Monday, June 27, 2022 Jun 27, 2022
82° F Dallas, TX

SCENES FROM A PRACTICE George and Josephine

He was a giant; she was tiny and childlike. Together, they were a perfect match.

GEORGE WAS A GIANT. HE WAS ALSO very sick, very near death, when I first met him in the emergency room. His 6-foot-6-inch frame extended over the end of the litter. I lost my hand in his palm. Two hundred fifty pounds seemed slapped on his huge frame, but it was not a proportionate fit. His arms and legs were longer than they should have been. He had large floppy ears, great fleshy folds on his face, thick bifocal lenses, a pigeon breast, and very flat feet. The parts were ugly but the whole was impressive. He was gray-green in color, there was a sheen of sweat on his brow, and he was afraid. Angor animi-death was near. George knew it and so did I. He was complaining of chest pain-a great tearing pain beneath his breast and into his back between his shoulder blades.

It was not hard for the surgeons to diagnose what was happening to George. He had Marfan’s syndrome, a disease of connective tissue, the scaffolding web around which we build our organs. Instead of being strong and flexible, George’s connective tissue was flawed-it was lax and brittle, His growth had been distorted by this absence of a firm blueprint, and now he had the most feared complication of the disease. His aorta was ripping apart, forming two channels of blood-one leading to the vital organs, the other leading nowhere. The diagnosis is easy but the treatment is not.

The surgeons nodded and withdrew.

I WENT TO THE WAITING ROOM TO FIND George’s wife. Scanning the worried and bored faces, I almost missed her. I was looking for a likely match, not the tiny little wisp at the periphery of my vision.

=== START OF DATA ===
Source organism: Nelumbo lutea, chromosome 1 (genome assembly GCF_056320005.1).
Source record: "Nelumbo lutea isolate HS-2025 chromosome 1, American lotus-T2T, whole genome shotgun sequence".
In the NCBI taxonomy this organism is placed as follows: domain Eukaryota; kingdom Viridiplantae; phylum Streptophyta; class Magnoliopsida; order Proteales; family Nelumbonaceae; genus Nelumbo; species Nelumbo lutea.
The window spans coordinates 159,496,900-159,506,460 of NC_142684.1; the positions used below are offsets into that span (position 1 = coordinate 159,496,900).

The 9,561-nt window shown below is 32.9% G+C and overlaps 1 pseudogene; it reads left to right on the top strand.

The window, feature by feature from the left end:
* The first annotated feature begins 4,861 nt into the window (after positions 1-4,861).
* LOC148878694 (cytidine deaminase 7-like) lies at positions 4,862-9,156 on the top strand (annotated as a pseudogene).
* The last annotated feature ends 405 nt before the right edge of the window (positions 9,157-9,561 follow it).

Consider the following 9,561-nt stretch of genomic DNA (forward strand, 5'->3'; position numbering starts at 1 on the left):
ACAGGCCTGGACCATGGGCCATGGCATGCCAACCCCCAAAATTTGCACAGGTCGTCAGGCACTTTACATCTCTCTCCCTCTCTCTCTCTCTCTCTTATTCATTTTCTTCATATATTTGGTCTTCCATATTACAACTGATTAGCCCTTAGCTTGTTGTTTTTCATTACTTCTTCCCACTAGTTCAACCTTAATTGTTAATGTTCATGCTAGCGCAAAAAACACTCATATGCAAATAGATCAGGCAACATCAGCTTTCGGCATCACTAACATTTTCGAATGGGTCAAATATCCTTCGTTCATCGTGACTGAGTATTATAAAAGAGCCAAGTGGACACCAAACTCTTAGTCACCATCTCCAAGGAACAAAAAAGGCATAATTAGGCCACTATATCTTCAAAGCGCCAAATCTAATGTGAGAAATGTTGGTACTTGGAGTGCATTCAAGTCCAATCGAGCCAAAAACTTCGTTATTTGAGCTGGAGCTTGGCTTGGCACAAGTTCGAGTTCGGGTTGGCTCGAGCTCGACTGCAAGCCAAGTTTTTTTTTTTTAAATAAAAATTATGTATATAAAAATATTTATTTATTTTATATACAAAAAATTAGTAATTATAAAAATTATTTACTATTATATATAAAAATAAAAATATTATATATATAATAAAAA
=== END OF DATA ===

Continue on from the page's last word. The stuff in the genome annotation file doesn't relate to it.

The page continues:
“Mrs. Stark…’’’

“Call me Josie.”

“Josie, your husband is very ill,” I said, hating this way of meeting someone.

“Yes, I know,” she said gently. “I knew that when he woke up with such pain. Don’t worry. Doctor. He’ll be all right. He’s so strong.”

She was actually comforting me! My surprise was dual. I was surprised at her response and more so when I looked at her closely. Josie was as strangely small as George was large. Tiny and childlike, she looked old and young at the same time. She had alabaster skin and very blue eyes which graced a somewhat plain face.

THE KING’S HORSES AND THE KING’S MEN swirled about shortly after George’s admission, and we decided to “manage conservatively,” which means sit and wait. We controlled his blood pressure and kept George quiet. His pain continued but moved slowly down his back and into the pit of his stomach as the dissection continued. The pulse in his left groin became weak as the false channel of blood squeezed the great vessel to his leg.

Josie set up vigil in George’s room. Not a hysterical vigil, not even a seriously worried vigil, more a presence. The tiny woman and the giant man talked quietly, and they occasionally shared a small laugh. When we came in. Josie quickly stood against the wall, a shy smile on her face. We felt we were in her home and she was a simple, gracious hostess.

On the third day, George suddenly had relief from his pain and his leg pulse became strong again. Josie smiled tolerantly at our elation. She seemed critical of our previous doubts that George would survive. He went home with medication to keep his blood pressure low and admoni-t ions to avoid heavy labor. He expected the latter advice, and I guessed he would not follow it.